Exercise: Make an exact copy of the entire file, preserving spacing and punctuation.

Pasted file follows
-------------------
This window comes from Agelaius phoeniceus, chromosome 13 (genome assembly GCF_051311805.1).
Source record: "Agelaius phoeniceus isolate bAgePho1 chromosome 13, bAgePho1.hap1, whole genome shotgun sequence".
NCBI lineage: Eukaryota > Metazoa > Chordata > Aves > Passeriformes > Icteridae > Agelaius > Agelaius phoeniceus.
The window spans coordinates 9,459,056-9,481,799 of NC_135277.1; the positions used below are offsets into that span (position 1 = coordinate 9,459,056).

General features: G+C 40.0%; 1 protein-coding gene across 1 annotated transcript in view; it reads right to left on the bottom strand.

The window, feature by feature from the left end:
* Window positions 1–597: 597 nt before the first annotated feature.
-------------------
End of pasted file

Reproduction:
This window comes from Agelaius phoeniceus, chromosome 13 (genome assembly GCF_051311805.1).
Source record: "Agelaius phoeniceus isolate bAgePho1 chromosome 13, bAgePho1.hap1, whole genome shotgun sequence".
NCBI lineage: Eukaryota > Metazoa > Chordata > Aves > Passeriformes > Icteridae > Agelaius > Agelaius phoeniceus.
The window spans coordinates 9,459,056-9,481,799 of NC_135277.1; the positions used below are offsets into that span (position 1 = coordinate 9,459,056).

General features: G+C 40.0%; 1 protein-coding gene across 1 annotated transcript in view; it reads right to left on the bottom strand.

The window, feature by feature from the left end:
* Window positions 1–597: 597 nt before the first annotated feature.